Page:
THE Bug is a worse insect than the two foregoing, for although it deserves death for its troublesome depredations on our very blood, yet he punishes us for the deed, leaving a strong and nauseous smell. They hide themselves so curiously in bed-posts and wooden partitions of houses, that when they have taken once their abode any where it is next to impossible to destroy completely their race.
The Bug has a large round body, about the eighth of an inch in diameter, a small corselet, and a smaller head. It is provided with the necessary apparatus to suck human blood, and is endowed by Providence with great fecundity: a female lays generally one hundred and fifty eggs. Although this insect does not appear to have wings, yet it is so cunning that it often drops from the ceiling or the tester of the bed, upon the face of the person asleep under it. They have a most delicate and keen power of smelling, and snuff their prey at a great distance. Fumigations of aromatic plants have some times succeeded in charming them away, but they are so tenacious of their selected abodes that unless you fill up the room with the strong vapour of sulphur, they will not depart, or if they do, will soon return. Leaves and branches of rue strewed on the bed will also keep them aloof for some time.
The Ant, Pismire, or Emmet.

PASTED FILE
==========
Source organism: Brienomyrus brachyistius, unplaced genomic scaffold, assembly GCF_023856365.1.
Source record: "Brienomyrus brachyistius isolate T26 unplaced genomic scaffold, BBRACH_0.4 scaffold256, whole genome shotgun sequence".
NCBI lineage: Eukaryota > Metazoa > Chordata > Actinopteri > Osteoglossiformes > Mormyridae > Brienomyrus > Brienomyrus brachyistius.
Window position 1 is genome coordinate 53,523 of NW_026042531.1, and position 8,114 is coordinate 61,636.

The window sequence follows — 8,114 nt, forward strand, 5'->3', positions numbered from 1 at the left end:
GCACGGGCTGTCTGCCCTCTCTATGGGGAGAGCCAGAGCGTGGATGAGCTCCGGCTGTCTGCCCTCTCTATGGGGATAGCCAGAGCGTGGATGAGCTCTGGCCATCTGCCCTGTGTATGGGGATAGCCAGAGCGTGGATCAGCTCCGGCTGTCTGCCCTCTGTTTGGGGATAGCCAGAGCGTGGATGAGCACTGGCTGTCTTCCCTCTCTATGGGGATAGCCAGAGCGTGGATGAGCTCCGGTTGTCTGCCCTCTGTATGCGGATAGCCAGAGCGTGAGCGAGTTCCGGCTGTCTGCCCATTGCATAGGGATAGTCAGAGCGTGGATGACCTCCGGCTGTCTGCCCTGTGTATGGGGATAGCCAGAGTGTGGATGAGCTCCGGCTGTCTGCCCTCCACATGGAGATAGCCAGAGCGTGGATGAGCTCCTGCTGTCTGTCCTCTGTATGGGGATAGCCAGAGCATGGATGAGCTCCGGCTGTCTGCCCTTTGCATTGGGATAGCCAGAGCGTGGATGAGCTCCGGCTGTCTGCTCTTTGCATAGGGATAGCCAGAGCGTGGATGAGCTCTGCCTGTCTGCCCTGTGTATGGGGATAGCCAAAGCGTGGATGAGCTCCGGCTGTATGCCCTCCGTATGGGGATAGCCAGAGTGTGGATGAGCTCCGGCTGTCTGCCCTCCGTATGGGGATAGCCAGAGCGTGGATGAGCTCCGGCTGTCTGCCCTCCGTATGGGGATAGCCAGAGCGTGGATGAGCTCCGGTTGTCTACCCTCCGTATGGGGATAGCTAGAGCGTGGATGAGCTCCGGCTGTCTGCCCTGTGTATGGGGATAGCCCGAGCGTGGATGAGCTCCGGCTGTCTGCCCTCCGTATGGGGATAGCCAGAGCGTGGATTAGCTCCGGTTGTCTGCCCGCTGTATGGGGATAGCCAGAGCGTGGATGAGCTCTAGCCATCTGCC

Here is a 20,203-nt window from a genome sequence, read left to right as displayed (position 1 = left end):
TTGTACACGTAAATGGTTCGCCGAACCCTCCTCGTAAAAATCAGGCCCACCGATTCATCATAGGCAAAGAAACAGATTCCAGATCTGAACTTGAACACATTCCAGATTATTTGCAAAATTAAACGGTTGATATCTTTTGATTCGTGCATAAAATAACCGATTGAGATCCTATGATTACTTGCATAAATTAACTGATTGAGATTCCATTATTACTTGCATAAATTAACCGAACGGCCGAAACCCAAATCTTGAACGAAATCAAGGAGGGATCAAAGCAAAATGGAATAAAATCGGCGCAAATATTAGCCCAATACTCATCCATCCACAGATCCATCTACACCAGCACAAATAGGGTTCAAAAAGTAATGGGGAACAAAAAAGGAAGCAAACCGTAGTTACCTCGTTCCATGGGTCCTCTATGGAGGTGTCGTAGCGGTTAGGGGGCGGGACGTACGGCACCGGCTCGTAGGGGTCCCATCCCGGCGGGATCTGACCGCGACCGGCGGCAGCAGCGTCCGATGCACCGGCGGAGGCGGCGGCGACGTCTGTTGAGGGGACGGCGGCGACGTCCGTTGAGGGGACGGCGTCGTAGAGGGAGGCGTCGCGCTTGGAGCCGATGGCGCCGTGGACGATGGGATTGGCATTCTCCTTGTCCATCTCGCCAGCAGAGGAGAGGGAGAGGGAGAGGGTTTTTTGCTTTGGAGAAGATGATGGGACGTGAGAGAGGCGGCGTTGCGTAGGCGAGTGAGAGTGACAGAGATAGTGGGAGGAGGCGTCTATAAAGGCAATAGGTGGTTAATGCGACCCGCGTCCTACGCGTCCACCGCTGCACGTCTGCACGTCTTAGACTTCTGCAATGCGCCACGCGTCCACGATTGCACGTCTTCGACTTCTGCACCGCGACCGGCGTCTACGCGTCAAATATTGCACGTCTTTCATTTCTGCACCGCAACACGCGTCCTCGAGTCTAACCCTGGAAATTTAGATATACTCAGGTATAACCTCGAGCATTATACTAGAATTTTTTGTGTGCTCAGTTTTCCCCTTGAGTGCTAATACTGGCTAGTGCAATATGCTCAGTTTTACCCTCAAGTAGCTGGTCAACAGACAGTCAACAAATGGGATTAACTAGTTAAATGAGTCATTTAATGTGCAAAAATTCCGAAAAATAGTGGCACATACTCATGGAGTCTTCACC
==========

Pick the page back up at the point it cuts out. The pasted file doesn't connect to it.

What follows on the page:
IS a well known insect in our country as well as in the rest of the world. They have no wings, but assume them when nature calls the males to the duty of wooing the females, from which circumstance they are styled by Entomologists, Hymenoptera. The colour of the ant is in general a dark red or brown, with a fine gloss on the belly. Some ants are furnished with stings for their defence, while others are wholly destitute of them. They are, like the bees divided into three tribes, male, female, and neutral. The two former are in proper season, furnished with wings, but the latter are destitute of them, and are doomed to all labour and drudgery on the hill. This hill is constructed with a considerable deal of art and labour; it is raised, in general, in the form of a sugar-loaf, and composed of leaves, bits of wood, sand, earth, gum from the trees, which are all united in a solid compact, being perforated with galleries to give access to the numerous cells which it contains. From this hill there are several paths, worn by the constant passings and repassings of these creatures, and it is worthy the admiration of the naturalist to consider how busy the whole legion appears, in bringing bits of straw, dead bodies of other insects, or in carrying away their eggs, if some imminent danger threatens the republic. Their organ of smelling must be uncommonly keen, as they can find at a great distance from their habitations any food they are fond of. The scouts give notice to their respective tribes; they come in long procession, for the length of one or two miles, sometimes more, to commit their depredations on a ripe fruit, or on a pot of sweet meats. This insect has been long proposed as an instance of industry and economy.
“ – First crept
The parsimonious emmet, provident
Of future, in small room large heart inclos’d;
Patern of just equality, perhaps,
Hereafter; joined in her popular tribes
Of commonality. -”
————————————————–MILTON’S PARADISE LOST, B. VII.
But it has been lately discovered that the Ant is not so provident as it was supposed, against the dearth of the winter season; for indeed it does not want to hoard up, as it passes the whole of the brumal months in a state of torpidity.